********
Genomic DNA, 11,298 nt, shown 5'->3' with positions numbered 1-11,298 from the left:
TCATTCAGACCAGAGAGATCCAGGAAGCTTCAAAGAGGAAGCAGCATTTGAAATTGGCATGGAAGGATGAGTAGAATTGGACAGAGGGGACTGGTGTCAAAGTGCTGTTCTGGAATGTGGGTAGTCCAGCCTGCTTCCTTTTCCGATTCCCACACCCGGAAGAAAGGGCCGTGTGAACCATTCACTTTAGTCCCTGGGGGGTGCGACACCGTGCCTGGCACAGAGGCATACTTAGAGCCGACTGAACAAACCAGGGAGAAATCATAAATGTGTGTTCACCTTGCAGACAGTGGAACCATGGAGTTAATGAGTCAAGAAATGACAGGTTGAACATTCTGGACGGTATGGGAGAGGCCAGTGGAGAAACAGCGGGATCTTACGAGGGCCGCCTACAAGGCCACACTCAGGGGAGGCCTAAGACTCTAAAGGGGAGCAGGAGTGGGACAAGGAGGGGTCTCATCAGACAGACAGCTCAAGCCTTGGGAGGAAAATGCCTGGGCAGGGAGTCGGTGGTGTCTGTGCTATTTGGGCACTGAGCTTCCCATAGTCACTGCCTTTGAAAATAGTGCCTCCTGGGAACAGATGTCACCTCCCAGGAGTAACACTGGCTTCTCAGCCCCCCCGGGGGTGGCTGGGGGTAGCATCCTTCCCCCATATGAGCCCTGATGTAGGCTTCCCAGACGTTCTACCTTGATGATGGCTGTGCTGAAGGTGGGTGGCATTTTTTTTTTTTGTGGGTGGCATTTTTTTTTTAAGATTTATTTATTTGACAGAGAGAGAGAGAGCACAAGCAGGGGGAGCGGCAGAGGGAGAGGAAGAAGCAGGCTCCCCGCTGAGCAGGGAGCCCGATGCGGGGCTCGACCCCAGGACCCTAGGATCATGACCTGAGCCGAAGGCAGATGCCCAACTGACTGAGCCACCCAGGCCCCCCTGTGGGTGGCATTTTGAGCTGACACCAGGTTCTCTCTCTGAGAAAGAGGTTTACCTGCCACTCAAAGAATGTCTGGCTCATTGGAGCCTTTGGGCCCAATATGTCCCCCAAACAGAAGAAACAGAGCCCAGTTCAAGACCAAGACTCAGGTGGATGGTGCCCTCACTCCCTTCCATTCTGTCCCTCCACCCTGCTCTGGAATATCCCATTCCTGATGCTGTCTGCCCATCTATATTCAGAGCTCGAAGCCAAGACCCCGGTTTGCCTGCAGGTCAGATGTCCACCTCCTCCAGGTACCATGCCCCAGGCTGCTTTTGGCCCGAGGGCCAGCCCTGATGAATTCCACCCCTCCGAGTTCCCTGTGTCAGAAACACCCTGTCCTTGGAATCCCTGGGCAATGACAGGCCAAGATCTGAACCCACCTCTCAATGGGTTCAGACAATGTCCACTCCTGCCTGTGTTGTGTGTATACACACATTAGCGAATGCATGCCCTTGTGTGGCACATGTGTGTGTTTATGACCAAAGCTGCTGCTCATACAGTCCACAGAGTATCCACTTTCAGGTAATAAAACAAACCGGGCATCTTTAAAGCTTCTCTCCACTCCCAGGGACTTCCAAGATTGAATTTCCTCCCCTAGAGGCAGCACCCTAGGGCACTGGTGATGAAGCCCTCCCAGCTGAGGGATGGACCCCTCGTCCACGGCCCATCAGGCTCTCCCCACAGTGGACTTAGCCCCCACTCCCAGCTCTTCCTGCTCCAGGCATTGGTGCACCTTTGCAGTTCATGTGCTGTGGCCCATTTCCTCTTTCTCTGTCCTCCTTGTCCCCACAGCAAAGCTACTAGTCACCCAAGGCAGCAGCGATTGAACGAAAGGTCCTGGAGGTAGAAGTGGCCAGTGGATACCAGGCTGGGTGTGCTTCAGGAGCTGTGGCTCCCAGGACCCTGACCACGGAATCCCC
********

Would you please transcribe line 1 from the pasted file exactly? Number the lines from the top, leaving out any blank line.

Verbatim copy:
Genomic DNA, 11,298 nt, shown 5'->3' with positions numbered 1-11,298 from the left: